However, even those of us who welcome a little stress can get overloaded at times. This past couple of weeks was one of those times for me. On top of a busy practice, I had undertaken a big project to transfer EVERYTHING over to a new computer program, preparing taxes for the accountant, sending documents to a mortgage broker for a possible refinance of our home, and then we had some things thrown at us for a legal issue we’re involved in, which required lots of specific responses, each taking time and research. And of course there were deadlines for all of these.

I know people who hear the word “deadline”, and appear to process that word as a suggestion for when they might start working on it. Not me. When I’m given a deadline, I pressure myself to get it done BEFORE the deadline, just in case something happens to interfere with finishing the project. I’ve always had a sense of urgency, and I kid myself into thinking that if I get it done now, then I can sit and relax.  (Problem is, that when “then” comes, something else has to be done “urgently.”

Most days, I have a routine that helps me keep balance in my life – workout, meditation, making fresh juice and smoothies and then I’m ready for my work day. But during these crunch times, I’m like a race horse heading for the finish line. I have blinders on, and nothing else is important until I get where I’m going! If I’m not careful, I can tell myself I don’t have time for those things that remind me what’s really important, and all balance flies out the window.

About half way through this one though, my body began to remind me that I have to slow down. I’m not as young as I used to be, and I have an auto immune issue that tends to not like it when I don’t rest occasionally. So, as I begrudgingly sat down to take a break one evening, I looked around the room and saw some of my granddaughter’s toys sitting in the corner. It reminded me that when she was living with us, I was much more conscious of taking time out to enjoy life.

A couple of years ago (when she was living with us), I posted a blog about how children are like paparazzi because they “take your picture mentally when you don’t look good, and then show it to you in their behavior.” That particular post was about how I overheard my granddaughter playing with her dolls and repeating things I knew I had said.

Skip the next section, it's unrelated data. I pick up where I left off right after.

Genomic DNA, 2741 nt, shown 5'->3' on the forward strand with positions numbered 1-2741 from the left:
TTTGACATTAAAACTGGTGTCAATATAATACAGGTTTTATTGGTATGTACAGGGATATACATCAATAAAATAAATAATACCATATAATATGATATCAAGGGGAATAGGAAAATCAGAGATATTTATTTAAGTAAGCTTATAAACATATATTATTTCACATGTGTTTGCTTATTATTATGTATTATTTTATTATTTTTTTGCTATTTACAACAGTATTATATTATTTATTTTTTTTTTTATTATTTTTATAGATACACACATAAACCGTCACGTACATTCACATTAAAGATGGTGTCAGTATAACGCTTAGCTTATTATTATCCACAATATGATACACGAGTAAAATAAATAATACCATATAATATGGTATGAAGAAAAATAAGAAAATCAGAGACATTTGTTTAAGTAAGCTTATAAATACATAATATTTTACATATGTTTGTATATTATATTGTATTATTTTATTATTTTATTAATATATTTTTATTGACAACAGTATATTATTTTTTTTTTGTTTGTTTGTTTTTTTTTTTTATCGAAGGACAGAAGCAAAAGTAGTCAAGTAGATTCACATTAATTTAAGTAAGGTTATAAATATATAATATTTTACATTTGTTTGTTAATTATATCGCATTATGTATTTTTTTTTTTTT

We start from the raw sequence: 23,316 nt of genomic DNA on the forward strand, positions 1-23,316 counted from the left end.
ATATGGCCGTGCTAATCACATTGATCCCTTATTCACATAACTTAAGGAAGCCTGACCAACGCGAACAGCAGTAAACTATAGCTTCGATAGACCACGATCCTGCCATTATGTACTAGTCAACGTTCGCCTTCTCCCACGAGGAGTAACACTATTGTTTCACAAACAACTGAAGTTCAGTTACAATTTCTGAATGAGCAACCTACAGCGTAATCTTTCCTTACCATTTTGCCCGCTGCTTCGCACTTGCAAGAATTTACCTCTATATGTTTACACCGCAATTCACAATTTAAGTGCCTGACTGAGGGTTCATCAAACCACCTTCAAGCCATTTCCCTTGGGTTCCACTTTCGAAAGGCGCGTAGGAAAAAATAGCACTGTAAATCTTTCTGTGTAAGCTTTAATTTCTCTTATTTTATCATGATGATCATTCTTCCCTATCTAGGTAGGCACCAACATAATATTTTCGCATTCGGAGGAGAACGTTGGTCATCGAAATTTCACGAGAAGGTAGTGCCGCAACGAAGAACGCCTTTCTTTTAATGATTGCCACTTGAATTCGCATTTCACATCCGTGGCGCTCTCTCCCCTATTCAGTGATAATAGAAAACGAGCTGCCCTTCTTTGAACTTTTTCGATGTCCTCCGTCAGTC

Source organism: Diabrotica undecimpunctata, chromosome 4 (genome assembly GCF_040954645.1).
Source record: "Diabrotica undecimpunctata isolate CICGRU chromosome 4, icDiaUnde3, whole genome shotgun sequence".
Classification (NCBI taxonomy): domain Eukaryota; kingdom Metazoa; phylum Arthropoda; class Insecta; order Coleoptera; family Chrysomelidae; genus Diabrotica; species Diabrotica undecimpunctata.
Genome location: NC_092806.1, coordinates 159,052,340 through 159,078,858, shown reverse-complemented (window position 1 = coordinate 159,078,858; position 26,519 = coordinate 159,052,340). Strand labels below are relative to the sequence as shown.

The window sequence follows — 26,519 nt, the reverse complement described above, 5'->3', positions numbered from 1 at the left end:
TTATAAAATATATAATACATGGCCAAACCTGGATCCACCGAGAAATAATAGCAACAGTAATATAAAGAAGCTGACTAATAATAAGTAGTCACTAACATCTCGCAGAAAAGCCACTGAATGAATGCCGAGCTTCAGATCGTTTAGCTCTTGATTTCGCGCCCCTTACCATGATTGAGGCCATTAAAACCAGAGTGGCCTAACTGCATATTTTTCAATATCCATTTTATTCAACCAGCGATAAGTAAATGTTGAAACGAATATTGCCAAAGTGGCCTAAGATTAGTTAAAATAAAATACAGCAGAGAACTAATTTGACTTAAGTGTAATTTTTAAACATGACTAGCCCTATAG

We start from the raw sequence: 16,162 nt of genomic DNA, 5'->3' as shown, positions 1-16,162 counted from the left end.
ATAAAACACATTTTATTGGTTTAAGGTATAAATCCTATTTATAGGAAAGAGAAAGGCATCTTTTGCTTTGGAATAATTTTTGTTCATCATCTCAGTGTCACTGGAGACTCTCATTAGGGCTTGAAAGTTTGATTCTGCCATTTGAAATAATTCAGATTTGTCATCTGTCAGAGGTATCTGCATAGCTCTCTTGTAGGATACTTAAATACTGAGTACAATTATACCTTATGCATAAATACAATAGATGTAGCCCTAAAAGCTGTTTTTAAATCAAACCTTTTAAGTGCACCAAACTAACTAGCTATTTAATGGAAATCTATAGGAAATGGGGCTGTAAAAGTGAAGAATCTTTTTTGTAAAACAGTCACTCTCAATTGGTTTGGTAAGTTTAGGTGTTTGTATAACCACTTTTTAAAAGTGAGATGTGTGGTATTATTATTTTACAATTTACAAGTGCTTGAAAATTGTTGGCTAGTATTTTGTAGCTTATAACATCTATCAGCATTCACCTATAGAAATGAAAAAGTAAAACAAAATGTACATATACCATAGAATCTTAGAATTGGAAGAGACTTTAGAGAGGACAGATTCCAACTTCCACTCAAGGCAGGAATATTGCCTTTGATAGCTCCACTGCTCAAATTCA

She was really good at making me look at myself! I remember one time when my husband and I had both been sick and were sitting on the couch at the end of a long work day – and at the end of our energy!  But Jess was having none of that. She was in the middle of the living room and she wanted me to play with her doll house. Then she tried to get me to help her take care of her baby dolls, and finally she wanted me to be “the Beast” (of Beauty and the Beast) and to dance with her.  Each time I put her off, telling her I just needed to rest for a while.  She also tried to engage Papa with each of these activities, also to no avail.

Suddenly she yelled, “Guys, I don’t have much time!” (Another classic statement I used on those mornings [most mornings] when she would get sidetracked at the top of the stairs as we were on our way out the door, hoping to get to school or out to the bus in time for Grandma to get to the office).

That night, my husband and I looked at each other, laughed and both got up to dance with her. Now that we don’t have her here with us, I would give anything to have to make that choice: Continue to work? Or stop and dance with Belle?  No Question!

Enjoy each moment of life as it presents itself.  We never know when that same opportunity will disappear, and then that To Do list will mean nothing!